A Place in the Sun, from 1951, is a powerful romantic drama starring Montgomery Clift, Elizabeth Taylor, and Shelley Winters. Not a feel-good movie in the least, this fabulous film is high on my list of all-time favorites. In fact, it's very near the top, coming in anywhere from #1 to #3 (depending on my mood). I absolutely love this movie and could watch it every couple of months. It's one of those films which I always hope has a different ending than the one it has.
Montgomery Clift is George Eastman, a rather down on his luck young man from the wrong side of the tracks. He arrives in town and at the home of his wealthy uncle, who owns a factory. Though the uncle had told George to look him up if he ever came to town, it is quite obvious that the older man never really expected George to do that. Feeling obligated, though, he gives his nephew a job at his factory---with the strict instruction to not fraternize with the employees. Not really accepted by his wealthy relatives, though, George is lonely and soon finds himself spending time with factory worker Alice Tripp (Shelley Winters).
In short time, George and Alice have begun having a physical relationship, which results in pregnancy. Although Alice hopes to have an abortion, her doctor will not perform one. (Although the actual word "abortion" is not used, you know that's what she is after.) George is extremely distraught at the news of Alice's pregnancy...not only because he doesn't love her...but because he has fallen in love with wealthy socialite, Angela Vickers (played by an amazingly beautiful, 19 year-old Elizabeth Taylor).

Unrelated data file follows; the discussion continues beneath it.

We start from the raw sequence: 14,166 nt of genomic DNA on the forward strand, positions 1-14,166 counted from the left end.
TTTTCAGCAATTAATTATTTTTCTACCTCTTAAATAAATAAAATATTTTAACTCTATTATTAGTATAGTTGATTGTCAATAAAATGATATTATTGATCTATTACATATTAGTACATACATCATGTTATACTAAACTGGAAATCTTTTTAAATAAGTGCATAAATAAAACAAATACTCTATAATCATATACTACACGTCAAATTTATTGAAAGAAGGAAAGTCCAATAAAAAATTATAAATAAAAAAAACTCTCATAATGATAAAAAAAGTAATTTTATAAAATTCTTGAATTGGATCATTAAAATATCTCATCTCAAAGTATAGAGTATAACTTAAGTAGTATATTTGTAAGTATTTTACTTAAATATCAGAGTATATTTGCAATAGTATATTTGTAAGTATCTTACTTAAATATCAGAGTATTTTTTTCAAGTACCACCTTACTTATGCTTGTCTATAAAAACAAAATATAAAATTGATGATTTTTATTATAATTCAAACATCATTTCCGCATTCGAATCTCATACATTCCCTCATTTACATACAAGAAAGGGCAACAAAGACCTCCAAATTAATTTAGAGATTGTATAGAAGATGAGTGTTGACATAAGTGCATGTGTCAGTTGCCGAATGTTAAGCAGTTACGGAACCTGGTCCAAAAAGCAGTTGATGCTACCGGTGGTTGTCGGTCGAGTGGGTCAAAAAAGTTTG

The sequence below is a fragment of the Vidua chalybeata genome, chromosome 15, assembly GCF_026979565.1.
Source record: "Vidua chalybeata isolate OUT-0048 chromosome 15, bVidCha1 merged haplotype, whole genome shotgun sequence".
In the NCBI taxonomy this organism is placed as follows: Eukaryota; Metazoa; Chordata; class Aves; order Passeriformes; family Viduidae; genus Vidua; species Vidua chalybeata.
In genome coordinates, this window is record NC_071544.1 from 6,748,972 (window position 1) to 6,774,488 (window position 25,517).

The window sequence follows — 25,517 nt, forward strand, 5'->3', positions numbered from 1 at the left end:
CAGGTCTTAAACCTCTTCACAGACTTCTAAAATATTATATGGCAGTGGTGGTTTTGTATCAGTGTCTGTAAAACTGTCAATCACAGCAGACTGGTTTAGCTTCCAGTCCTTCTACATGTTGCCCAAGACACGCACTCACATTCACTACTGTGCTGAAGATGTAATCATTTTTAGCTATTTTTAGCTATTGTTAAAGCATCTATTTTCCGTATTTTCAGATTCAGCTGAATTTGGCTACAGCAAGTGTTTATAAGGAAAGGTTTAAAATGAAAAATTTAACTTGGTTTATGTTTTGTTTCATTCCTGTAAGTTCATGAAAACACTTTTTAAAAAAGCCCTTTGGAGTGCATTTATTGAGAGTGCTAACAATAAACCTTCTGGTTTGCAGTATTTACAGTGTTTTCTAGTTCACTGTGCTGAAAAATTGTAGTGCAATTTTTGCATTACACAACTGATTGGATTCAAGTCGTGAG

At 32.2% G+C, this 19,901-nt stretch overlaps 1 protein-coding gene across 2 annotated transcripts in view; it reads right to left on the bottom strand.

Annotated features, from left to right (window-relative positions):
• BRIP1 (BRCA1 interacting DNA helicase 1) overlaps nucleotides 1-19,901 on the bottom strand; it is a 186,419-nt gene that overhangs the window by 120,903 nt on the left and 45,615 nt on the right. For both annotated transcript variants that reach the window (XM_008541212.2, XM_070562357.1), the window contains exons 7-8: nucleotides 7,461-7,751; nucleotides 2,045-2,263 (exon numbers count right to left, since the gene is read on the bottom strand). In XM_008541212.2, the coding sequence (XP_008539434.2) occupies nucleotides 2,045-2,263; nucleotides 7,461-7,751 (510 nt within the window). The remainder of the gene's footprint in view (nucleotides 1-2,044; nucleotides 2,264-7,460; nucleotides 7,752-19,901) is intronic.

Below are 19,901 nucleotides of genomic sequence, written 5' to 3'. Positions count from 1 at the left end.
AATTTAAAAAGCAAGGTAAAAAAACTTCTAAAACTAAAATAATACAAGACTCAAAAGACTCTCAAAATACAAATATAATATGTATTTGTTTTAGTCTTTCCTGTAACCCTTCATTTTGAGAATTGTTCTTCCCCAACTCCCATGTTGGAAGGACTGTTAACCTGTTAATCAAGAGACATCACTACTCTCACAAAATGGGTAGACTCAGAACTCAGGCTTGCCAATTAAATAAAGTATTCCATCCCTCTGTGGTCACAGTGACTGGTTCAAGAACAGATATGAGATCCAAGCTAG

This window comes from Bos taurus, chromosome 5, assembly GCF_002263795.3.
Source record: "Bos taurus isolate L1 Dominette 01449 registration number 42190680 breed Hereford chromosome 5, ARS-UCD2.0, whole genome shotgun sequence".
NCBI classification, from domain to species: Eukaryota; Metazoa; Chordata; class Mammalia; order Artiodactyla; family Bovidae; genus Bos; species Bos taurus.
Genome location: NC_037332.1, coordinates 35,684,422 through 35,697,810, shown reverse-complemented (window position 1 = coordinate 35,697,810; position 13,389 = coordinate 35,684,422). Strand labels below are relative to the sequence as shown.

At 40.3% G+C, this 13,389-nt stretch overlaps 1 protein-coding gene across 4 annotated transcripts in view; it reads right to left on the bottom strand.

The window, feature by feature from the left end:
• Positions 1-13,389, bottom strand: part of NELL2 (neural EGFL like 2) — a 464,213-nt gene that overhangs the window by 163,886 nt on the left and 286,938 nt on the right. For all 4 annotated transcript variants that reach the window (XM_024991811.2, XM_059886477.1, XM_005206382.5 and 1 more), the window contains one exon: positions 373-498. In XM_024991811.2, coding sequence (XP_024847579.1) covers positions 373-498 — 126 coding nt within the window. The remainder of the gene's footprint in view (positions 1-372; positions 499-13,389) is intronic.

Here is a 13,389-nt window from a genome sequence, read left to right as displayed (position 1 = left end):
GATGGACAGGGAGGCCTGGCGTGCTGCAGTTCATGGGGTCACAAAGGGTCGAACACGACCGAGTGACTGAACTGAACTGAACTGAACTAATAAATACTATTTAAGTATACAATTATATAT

After all the loneliness and rejection he's known, George has finally found love and acceptance. But his happiness is quelled by Alice's insistence that he marry her...something he does not want to do. So he begins to ponder a way of getting Alice out of the picture.
Does anything happen to Alice? Does George marry her? What happens to the baby? And what about Angela and George's love for each other? These are the questions which play out in the balance of this incredible film.
The acting in this film is brilliant! Montgomery Clift's performance was beyond fantastic---the way the emotions played across his face and in his eyes as he struggled with his conscience was incredibly vivid. Truly, I think this was the best performance of a career in which all the performances were spectacular. He received a Best Actor Academy Award nomination for his work here, and I, for one, think he deserved the win that year. (Sorry to you Humphrey Bogart/African Queen fans.) Shelley Winters, who received a Best Actress Academy Award nomination, was amazing in her role too. Elizabeth Taylor was perfect as well. Not one of them could have been improved upon.
Just as an aside, I think Montgomery Clift is one of the most beautiful men I have ever seen---at least prior to his May, 1956, car accident. (After his accident, which left his face partly paralyzed, his looks were dramatically different.) He is fabulously good-looking in this movie. And while I'm not an Elizabeth Taylor fan, I think she is stunningly beautiful here. It's easy to see how she became the major star that she did. The two of them, who were very dear friends off camera, have incredible chemistry with one another in this film. Their passion is real and believable...and extremely sensual.
This incredibly moving drama is out on DVD, so it should be quite easy to track down. If you like mature, meaty, thought-provoking dramas, definitely make it a point to see A Place in the Sun.